Though I loved Dr Who (Tom Baker jelly-baby stylez, yo) as a kid, and still think it a cool show, I haven’t actually watched the new ones.
Today I watched part of "Blink", an episode from series three (somewhat oddly named, as David Tennant is in fact the tenth Doctor).
ER. MAH. GERD.
I have to say, the Weeping Angels absolutely eat the Daleks for breakfast in terms of scariness, cleverness, coolness, spine-tinglingness… Holy. Hell. Such a brilliant concept, and really really well done. My hair stood on end just thinking back to it as I started this post. Awesome.
Thus, today I have ordered series 3 on dvd. 8)
Oh, also: David TENnant is the tenth Doctor. Haha. xP And according to IMDB, at age 3 or 4 he decided to be an actor, inspired by (dun dun dunnnnn) Doctor Who. How super-cool is that?
It’s hot today. And I forgot to take a hairband with me to work (not counting all the hair bands on my iPhone – ha ha ), so I’ve been looking like Jesus all day.
Well, looking like Jesus if he had scored a Vidal Sassoon beard trimmer for his birthday/Christmas (always combined presents, dammit!) and got the whole designer stubble thing going on.
Anyhoo, it got me thinking, as the wind whipped my hair in front of my face for the umpteenth time, and my neck grew hotter and hotter with my hair floating around. There are a whole lot of reasons that long hair is a major hindrance. And I’m not even trying to run from sabertooth tigers and hunt antelope. For our hunter-gatherer ancestors long hair would have been a real problem. It gets in your eyes, in your mouth, can catch on branches and things, could be grabbed by a predator or competitor, and makes it harder to cool down (though the latter might not have been such an issue before we began wearing clothes).
And yet for some reason human beings (both sexes) grow long hair on our heads. It doesn’t seem to make sense…
… Until I realised that there must be a positive evolutionary selection pressure for Awesomeness. 8) You see, long hair is awesome (basic unalterable fact of the universe), and so groups of our ancestors with longer hair would have had more awesomeness than groups with shorter hair. Over millions of years, those with longer hair were more successful (and awesome), and so in the end Homo Sapiens Sapiens has long hair. And is awesome.
You doubt? You mock? You don’t believe there would be such an evolutionary pressure, that long-haired louts would be more successful (and awesome) than their short-haired counterparts? Well how about Aragorn:
vs Viggo Mortensen
And it’s not just we of the XY persuasion. Oh no. Here’s Kate beckinsale:
vs (believe it or not) Kate Beckinsale:
It cannot be denied that long hair is Awesomeness with hot chilli sauce.
Further proof for the nay-sayers: how else could we explain that of the awesome male metal singers in the 80s and 90s, Sebastian Bach is the one who still has all his awesomeness … and all his hair. Samson effect, baby. This is one of the two bits where I think the bible got it right (the other being “Man is born to trouble, as the sparks fly upward”, but that’s something entirely different ).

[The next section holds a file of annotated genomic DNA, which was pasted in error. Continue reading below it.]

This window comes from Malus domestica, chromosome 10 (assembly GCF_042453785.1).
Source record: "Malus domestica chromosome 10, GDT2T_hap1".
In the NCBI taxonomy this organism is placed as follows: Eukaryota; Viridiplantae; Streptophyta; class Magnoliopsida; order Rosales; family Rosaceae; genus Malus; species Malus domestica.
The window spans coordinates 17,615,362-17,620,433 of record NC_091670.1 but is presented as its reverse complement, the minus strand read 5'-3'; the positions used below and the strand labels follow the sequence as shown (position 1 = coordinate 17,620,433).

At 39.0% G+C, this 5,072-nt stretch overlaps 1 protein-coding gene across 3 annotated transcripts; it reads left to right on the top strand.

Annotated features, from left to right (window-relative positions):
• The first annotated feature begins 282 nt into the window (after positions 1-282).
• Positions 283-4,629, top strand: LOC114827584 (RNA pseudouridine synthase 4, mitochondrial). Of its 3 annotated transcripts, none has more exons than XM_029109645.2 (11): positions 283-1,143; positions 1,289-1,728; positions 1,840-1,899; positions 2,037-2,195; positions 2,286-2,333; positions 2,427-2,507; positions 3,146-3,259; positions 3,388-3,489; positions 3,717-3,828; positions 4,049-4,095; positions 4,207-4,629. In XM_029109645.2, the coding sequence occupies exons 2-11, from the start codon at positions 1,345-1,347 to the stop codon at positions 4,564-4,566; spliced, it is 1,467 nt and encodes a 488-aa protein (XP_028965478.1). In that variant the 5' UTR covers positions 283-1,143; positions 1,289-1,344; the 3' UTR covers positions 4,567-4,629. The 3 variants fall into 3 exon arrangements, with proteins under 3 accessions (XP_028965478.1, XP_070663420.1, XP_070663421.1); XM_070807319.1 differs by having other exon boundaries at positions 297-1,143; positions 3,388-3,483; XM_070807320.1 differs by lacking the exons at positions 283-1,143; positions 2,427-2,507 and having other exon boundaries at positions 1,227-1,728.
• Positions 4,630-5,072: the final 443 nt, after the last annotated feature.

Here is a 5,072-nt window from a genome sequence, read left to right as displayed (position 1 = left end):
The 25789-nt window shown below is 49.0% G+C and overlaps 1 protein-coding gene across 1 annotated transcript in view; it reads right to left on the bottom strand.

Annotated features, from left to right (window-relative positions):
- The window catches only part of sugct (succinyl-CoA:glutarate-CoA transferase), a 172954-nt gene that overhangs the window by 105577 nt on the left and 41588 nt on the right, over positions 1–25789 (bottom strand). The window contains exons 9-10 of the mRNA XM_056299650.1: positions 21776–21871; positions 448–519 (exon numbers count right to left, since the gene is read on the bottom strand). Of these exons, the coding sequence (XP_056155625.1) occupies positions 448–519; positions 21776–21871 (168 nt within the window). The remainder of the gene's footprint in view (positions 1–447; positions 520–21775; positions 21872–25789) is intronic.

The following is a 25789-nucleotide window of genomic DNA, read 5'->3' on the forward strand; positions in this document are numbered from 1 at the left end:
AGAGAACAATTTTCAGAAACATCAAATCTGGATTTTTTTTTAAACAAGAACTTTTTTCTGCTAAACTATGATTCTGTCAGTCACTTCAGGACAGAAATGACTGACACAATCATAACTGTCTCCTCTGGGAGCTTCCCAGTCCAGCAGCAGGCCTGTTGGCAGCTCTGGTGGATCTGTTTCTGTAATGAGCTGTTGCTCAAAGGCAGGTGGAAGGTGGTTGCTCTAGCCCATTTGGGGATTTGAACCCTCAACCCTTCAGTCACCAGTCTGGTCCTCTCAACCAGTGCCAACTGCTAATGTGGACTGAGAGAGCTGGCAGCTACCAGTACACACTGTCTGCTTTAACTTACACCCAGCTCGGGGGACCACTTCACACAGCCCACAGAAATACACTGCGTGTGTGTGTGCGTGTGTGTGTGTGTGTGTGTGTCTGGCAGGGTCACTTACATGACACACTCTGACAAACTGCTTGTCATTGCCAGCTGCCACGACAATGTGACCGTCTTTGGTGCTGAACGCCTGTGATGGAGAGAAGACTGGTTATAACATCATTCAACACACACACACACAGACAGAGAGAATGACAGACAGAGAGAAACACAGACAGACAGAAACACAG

So: long hair is awesome. Therefore our ancestors with long hair had more awesomeness, and were thereby more evolutionarily successful, meaning we can grow long hair upon our heads. Q.E.D.
How does a brain truly grasp “a thousand trillion”? It’s really actually beyond comprehension. Though we can talk about it, and make it somewhat more manageable by talking about powers of ten, we can’t really take it in. We have no frame of reference, and are just left floating in an ocean of immensity
Oh. Baby. Yeah. I’m here today to tell you: there is nothing – nothing – like a custom guitar. No way will a production instrument compare. To illustrate, I will describe the guitar I have just collected.
Oh. Hell. Yes.
This is truly a fantastic instrument; I can hardly keep my hands off it. It plays like a dream, and the tones it produces are fantastic. It looks awesome, and is mine – all mine. Everything about it is how and what I wanted. It’s not the product of corporate compromise, or appeal to the lowest common denominator; the good stuff isn’t kind of “averaged out”. The care and attention to detail is something that of course doesn’t happen in a mass-produced instrument, and it really does make a difference.
This all started some years back, when for the first father’s day after our daughter was born, my wife and I agreed that I’d get a custom guitar made by Adrian Hamilton – a friend, and wonderful luthier in Auckland, NZ. The result of that was actually more of a mostly-custom, as it involved a body from an old Rockson (though Adrian made it about a googleplex times better: fixing up screwy bits, putting in beautiful bevels in the cutaways, staining it up …) and an Ibanez neck (also modified, with the locking nut gone, and replaced by a graphtech nut – and little paua buttons in the back where the screws for the locking nut used to come through). Starting points/limitations notwithstanding, it’s a fantastic guitar, and attracts a lot of comments and questions on my YouTube videos.
When we had our son then, my mind was full of plans for the fully-custom guitar that I would get for him. (N.B. by “for him” I mean that if he wants it when he’s old enough, he can have it … and I haven’t yet decided how old that is. Same deal goes for my daughter and the guitar I got for her.) Anyway … looking at what I had already, what was most obviously missing was a 2 humbucker fixed-bridge set neck sort of affair. Kind of like a Les Paul, only not – since I don’t like Les Pauls (except for Billy Gibbons’ Pearly Gates; Pearly is awesome, but all other LPs seem to have a weird fizzy, honky, quack thing going on – even with replacement pickups). Read more [+]